Hayne has since come under intense scrutiny for taking on improbable workloads and for giving testimony that at times has stretched the bounds of science. In fact, courts have thrown out his testimony in several cases, and he has been barred from doing autopsies for the state of Mississippi. In another shaken baby syndrome trial six years after Havard's conviction—well after the problems with the diagnosis were known—Hayne cited a study that does not appear to exist, and referred to a forensic pathology textbook that says the precise opposite of what he claimed in court. "I don't know how he could have honestly misread it," the textbook's author would later declare.
Even at the time of Havard's trial, there was good reason for the defense attorney to want a second opinion. In other cases, Hayne had admitted under oath to doing 1,500 or more autopsies each year—nearly five times the absolute maximum recommended by the National Association of Medical Examiners. But the state's courts and prosecutors had been relying on Hayne for 15 years. Havard would have to rely on him, too.
Though he had no prior history of abusing or molesting children, by the time Havard's trial began 10 months later, word had spread around Adams County, Mississippi, that he was a pedophile and baby killer.
Studies have shown not only that an eyewitness's memory can change over time, but that memories can be significantly altered with the acquisition of new information. Research supporting the idea of "reconstructive memory" in fact goes all the way back to the 1930s and the work of cognitive psychology pioneer Frederic Bartlett.
This appears to be what happened in Havard's case, as some witnesses' memories grew considerably more vivid by the time of his trial. Jurors heard the sheriff, the coroner, and the hospital staff describe "tears," "rips," "lacerations," and other injuries to the child's anus. Some claimed to have seen blood. Two nurses said it was the worst example of anal trauma they had ever witnessed. Yet once the infant had been cleaned off, Hayne's autopsy photos showed no rips, tears, lacerations, or similar injuries anywhere on the girl's rectum—only the dilation and small contusion.
Even the doctor who first came up with shaken baby syndrome has now expressed doubts about it.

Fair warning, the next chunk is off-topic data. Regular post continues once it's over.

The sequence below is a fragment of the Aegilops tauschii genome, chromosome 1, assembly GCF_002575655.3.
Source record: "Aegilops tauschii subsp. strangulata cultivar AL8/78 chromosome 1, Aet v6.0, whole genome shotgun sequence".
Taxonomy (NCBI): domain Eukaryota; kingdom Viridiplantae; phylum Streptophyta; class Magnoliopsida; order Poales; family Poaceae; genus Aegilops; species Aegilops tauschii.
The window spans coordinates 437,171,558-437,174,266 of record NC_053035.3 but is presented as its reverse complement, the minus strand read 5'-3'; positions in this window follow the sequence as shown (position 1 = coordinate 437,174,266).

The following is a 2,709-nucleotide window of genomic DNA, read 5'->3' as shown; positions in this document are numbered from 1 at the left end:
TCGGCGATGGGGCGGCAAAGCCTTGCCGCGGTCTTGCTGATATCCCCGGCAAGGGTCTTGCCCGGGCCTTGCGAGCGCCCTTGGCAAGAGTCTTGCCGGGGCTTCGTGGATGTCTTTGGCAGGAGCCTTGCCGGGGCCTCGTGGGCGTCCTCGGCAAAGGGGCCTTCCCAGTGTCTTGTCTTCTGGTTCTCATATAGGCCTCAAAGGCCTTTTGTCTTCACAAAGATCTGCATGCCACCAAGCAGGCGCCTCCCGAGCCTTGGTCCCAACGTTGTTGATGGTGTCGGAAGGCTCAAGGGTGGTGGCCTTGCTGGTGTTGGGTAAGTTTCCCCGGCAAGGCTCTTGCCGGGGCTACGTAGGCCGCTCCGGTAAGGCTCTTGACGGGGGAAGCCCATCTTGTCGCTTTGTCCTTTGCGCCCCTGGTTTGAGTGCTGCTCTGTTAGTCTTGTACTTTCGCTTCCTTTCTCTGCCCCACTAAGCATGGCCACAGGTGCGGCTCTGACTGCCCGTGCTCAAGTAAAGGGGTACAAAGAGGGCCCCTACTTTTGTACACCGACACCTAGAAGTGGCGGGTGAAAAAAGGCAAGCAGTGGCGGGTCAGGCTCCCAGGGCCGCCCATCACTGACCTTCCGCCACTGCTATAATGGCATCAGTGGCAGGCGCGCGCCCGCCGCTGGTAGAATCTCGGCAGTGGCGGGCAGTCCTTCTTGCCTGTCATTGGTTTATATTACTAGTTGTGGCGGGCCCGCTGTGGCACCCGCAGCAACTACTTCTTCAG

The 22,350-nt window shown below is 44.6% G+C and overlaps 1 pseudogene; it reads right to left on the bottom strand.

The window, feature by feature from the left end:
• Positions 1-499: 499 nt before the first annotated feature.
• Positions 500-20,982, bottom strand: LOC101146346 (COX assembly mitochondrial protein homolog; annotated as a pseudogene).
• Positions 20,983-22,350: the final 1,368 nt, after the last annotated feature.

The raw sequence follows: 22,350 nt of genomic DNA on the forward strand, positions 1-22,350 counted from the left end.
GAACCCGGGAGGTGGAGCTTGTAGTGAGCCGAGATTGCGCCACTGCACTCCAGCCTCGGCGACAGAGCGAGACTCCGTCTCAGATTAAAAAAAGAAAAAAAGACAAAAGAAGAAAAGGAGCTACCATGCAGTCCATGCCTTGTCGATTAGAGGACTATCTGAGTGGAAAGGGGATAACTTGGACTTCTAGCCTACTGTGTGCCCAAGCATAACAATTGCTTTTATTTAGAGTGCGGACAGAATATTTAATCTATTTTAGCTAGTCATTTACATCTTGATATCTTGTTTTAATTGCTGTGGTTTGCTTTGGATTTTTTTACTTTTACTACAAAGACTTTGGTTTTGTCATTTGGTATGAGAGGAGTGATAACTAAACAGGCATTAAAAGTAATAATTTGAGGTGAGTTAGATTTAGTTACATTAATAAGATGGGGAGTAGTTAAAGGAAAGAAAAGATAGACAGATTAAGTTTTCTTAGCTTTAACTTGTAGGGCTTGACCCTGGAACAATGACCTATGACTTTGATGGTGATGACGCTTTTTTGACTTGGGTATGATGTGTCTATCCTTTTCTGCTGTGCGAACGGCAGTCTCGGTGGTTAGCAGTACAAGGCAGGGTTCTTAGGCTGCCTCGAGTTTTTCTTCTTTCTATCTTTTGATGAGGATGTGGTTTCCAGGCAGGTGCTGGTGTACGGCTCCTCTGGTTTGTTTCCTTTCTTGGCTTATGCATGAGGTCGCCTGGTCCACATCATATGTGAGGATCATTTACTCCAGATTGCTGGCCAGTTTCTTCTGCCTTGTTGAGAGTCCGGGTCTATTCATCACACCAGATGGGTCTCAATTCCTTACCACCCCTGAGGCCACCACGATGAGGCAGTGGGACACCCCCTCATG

Despite his own photos, and despite the fact that his autopsy notes made no mention of sexual abuse, Hayne played up the bruise at trial. He told the jury that it was an inch long rather than a centimeter, as his report had said. While he conceded that he had found no tears or lacerations, he speculated that rigor mortis (the tightening of muscles after death) could have caused the girl's rectum to close and that this could have hidden any tears or cuts from his view. If he had really believed that, Hayne could have accounted for the possibility in his autopsy and looked more closely. He did neither. When asked what might have caused the small bruise, Hayne volunteered, "penetration of the rectum by an object."
The examiner also testified that he'd found the symptoms of shaken baby syndrome and could conclude that Chloe had been "violently shaken" to death. To emphasize the point, Hayne and the prosecutor exchanged the phrase "violently shaken" an additional six times.
The defense attorney wasn't exactly aggressive. The prosecution called 16 witnesses, whose testimonies comprise 261 pages of the trial transcript. Havard's lawyer called a single witness, a nurse at the E.R., whose testimony takes up three pages. The state didn't even bother to cross-examine him.
It's hardly surprising, then, that the jury convicted Havard and sentenced him to die. The entire trial, deliberation, guilty verdict, sentencing trial, deliberation, and death sentence took two days.
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Havard's case was taken up by the Mississippi Office of Capital Post-Conviction Counsel, an institution the state had set up to guarantee that indigent defendants in death penalty cases receive adequate legal representation. That office had funding to hire its own experts, so Havard's new attorneys asked former Alabama state medical examiner James Lauridson to review Hayne's autopsy and trial testimony.